It has been almost three months since Belarusian dictator Alexander Lukashenko used a mysterious bomb attack as a pretext to crack down against mounting opposition to his autocratic rule.
Calling on his infamous secret police to “bring in everyone and interrogate them, pay no attention to democracy or the groans and howls of the foreign martyrs” –he pushed back against the country’s increasingly active democracy movement, hoping to dampen the protests that surrounded his rigged re-election before being strengthened by the inspirational uprisings of the Arab Spring.
The protests have continued to grow, new tactics are being utilised by the opposition and criticism from the international community is getting louder.
Last month activists used social media sites to arrange a silent protest in Minsk – showing their opposition to Lukashenko without the kind of chants, slogans or banners that would normally result in arrest.
The trend rapidly caught on but subsequent gatherings have been violently broken up in front of international media. The embarrassed and embattled dictator –clearly shaken by the demonstrations – which have drawn as many as a thousand mainly young activists-swore to prevent a similar initiative designed to disrupt his Independence Day speech.
Demonstrators had planned orchestrated applause to drown out Lukashenko as he began to address the crowds at todays proceedings, yet his authorities aimed to hamper this by blocking social media sites and detaining numerous democracy leaders including Stanislav Shushkevich-– a prominent former government official.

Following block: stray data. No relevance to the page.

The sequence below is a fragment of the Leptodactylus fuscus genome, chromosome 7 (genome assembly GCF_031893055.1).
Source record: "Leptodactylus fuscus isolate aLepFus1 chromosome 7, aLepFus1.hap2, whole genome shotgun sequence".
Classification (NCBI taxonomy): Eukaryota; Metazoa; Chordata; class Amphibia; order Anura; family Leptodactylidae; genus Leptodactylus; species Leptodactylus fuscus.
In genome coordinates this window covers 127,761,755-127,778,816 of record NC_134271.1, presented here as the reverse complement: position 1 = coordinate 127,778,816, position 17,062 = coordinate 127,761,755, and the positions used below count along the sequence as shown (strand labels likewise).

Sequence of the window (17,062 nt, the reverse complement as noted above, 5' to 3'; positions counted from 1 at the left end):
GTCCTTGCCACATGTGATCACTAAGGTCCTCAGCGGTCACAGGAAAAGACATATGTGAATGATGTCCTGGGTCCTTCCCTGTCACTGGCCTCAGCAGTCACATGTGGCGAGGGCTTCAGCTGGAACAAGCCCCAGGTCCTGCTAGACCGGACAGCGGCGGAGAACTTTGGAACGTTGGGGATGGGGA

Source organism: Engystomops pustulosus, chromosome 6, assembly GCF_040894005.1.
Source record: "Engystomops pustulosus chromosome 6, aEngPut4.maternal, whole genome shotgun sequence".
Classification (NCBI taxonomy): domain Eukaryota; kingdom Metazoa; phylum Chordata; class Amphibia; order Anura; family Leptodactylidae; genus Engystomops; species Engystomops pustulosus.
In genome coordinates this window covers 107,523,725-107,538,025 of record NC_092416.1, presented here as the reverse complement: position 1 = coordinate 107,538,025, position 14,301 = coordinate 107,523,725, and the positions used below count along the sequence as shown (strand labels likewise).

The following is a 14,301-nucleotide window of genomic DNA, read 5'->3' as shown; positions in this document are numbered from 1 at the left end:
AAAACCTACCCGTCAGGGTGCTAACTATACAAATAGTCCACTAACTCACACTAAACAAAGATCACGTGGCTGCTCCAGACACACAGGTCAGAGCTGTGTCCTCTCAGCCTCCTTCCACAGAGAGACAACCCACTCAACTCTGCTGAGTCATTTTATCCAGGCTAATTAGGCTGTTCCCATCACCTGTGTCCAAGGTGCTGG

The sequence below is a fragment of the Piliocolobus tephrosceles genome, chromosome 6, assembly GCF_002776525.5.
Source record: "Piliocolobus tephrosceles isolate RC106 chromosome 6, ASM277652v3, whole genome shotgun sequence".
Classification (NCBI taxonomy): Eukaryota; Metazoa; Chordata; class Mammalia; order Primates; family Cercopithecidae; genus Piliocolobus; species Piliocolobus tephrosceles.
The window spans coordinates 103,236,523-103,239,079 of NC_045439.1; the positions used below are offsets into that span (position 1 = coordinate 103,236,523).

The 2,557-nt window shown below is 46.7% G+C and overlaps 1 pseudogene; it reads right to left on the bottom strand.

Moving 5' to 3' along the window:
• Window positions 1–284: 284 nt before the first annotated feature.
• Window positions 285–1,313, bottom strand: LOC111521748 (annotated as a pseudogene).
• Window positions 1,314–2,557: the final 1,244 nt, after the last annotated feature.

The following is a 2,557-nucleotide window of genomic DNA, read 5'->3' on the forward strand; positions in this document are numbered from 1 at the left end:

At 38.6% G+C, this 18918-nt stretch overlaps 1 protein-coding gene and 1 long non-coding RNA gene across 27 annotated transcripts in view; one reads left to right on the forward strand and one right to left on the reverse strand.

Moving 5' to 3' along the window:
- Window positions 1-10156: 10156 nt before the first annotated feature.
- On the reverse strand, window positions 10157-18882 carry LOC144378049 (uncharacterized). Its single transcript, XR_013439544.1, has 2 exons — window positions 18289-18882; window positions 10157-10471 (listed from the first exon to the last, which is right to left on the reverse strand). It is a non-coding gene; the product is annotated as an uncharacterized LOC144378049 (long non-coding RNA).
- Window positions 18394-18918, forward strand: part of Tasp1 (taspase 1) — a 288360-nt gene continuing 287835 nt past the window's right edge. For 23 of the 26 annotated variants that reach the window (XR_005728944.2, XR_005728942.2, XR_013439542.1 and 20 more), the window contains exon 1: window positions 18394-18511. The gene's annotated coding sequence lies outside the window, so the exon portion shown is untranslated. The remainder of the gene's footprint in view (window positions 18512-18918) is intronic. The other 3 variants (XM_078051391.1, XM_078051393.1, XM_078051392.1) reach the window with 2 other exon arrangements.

An Aging Tyrant
Such actions show just how afraid Lukashenko has become and serve to draw further international attention to the democracy movement.
Whilst he sought to use the April bombing to gain sympathy or even support for his rule, he has today undermined any semblance of a publicity coup by showing true colours once more: an unhinged despot leaning towards Chinese-style censorship of the internet and actively endorsing the detention of those who applaud him or stay silent.
Tonight the strain is already starting to show. Though Russian troops took part in the Independence Day parade, illustrating the official solidarity of Belarus’ powerful neighbour..
Russian state TV which is available in Belarus and normally sympathetic to Lukashenko, showed democracy activists being roughed up by Belarusian police, spreading publicity and sympathy for the protests.
Shushkevich has also been unexpectedly released, potentially due to a combination internal and external pressure.
With the country facing its worst economic crisis in decades and popular demonstrations continuing against other violent regimes throughout the world, Belarus’ protest movement has even more impetus to enhance its growing momentum. Now, support from elsewhere –particularly through pressure on Russia, an economic squeeze on the government’s assets and practical aid for the demonstrators in their use of new media is essential, and could genuinely help the brave men and women seeking to bring down Europe’s last dictatorship from within.
There is still a long way to go, but in these turbulent and exciting times, Lukashenko is looking shaken and afraid. The six months since his sham re-election have been incredibly trying for the aging tyrant…the coming months will surely be even more so.